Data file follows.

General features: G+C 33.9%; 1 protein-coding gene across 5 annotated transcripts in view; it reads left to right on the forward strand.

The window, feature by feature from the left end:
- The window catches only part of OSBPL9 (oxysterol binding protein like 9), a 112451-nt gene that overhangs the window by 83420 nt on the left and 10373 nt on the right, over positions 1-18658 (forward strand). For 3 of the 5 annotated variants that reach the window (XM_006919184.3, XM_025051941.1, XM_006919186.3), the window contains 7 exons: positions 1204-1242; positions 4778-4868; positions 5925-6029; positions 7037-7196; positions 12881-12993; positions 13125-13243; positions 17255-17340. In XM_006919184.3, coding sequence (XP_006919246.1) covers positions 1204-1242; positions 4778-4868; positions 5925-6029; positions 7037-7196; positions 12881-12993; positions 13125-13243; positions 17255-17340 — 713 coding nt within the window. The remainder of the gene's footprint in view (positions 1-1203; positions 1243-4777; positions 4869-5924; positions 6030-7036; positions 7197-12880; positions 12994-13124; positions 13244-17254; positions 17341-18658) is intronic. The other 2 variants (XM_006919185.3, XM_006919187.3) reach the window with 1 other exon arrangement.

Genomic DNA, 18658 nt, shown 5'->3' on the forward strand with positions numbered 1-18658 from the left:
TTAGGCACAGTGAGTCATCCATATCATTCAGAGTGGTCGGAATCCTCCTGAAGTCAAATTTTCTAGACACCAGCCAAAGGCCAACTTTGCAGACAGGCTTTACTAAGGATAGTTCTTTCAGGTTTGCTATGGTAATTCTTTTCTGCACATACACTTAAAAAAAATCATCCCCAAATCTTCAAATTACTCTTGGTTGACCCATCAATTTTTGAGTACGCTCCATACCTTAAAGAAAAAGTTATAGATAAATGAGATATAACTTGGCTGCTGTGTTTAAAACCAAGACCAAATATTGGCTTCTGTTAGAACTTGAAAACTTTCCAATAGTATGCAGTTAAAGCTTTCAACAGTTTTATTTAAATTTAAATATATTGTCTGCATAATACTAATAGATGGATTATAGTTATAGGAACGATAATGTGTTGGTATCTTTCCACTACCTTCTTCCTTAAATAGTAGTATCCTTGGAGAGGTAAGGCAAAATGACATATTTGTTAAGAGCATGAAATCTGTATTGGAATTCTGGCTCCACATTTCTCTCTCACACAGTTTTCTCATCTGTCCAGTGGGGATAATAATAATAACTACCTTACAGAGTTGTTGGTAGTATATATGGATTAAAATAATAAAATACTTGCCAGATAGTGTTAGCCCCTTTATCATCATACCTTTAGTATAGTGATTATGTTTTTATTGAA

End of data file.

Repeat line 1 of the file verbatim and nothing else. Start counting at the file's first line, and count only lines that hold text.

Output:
General features: G+C 33.9%; 1 protein-coding gene across 5 annotated transcripts in view; it reads left to right on the forward strand.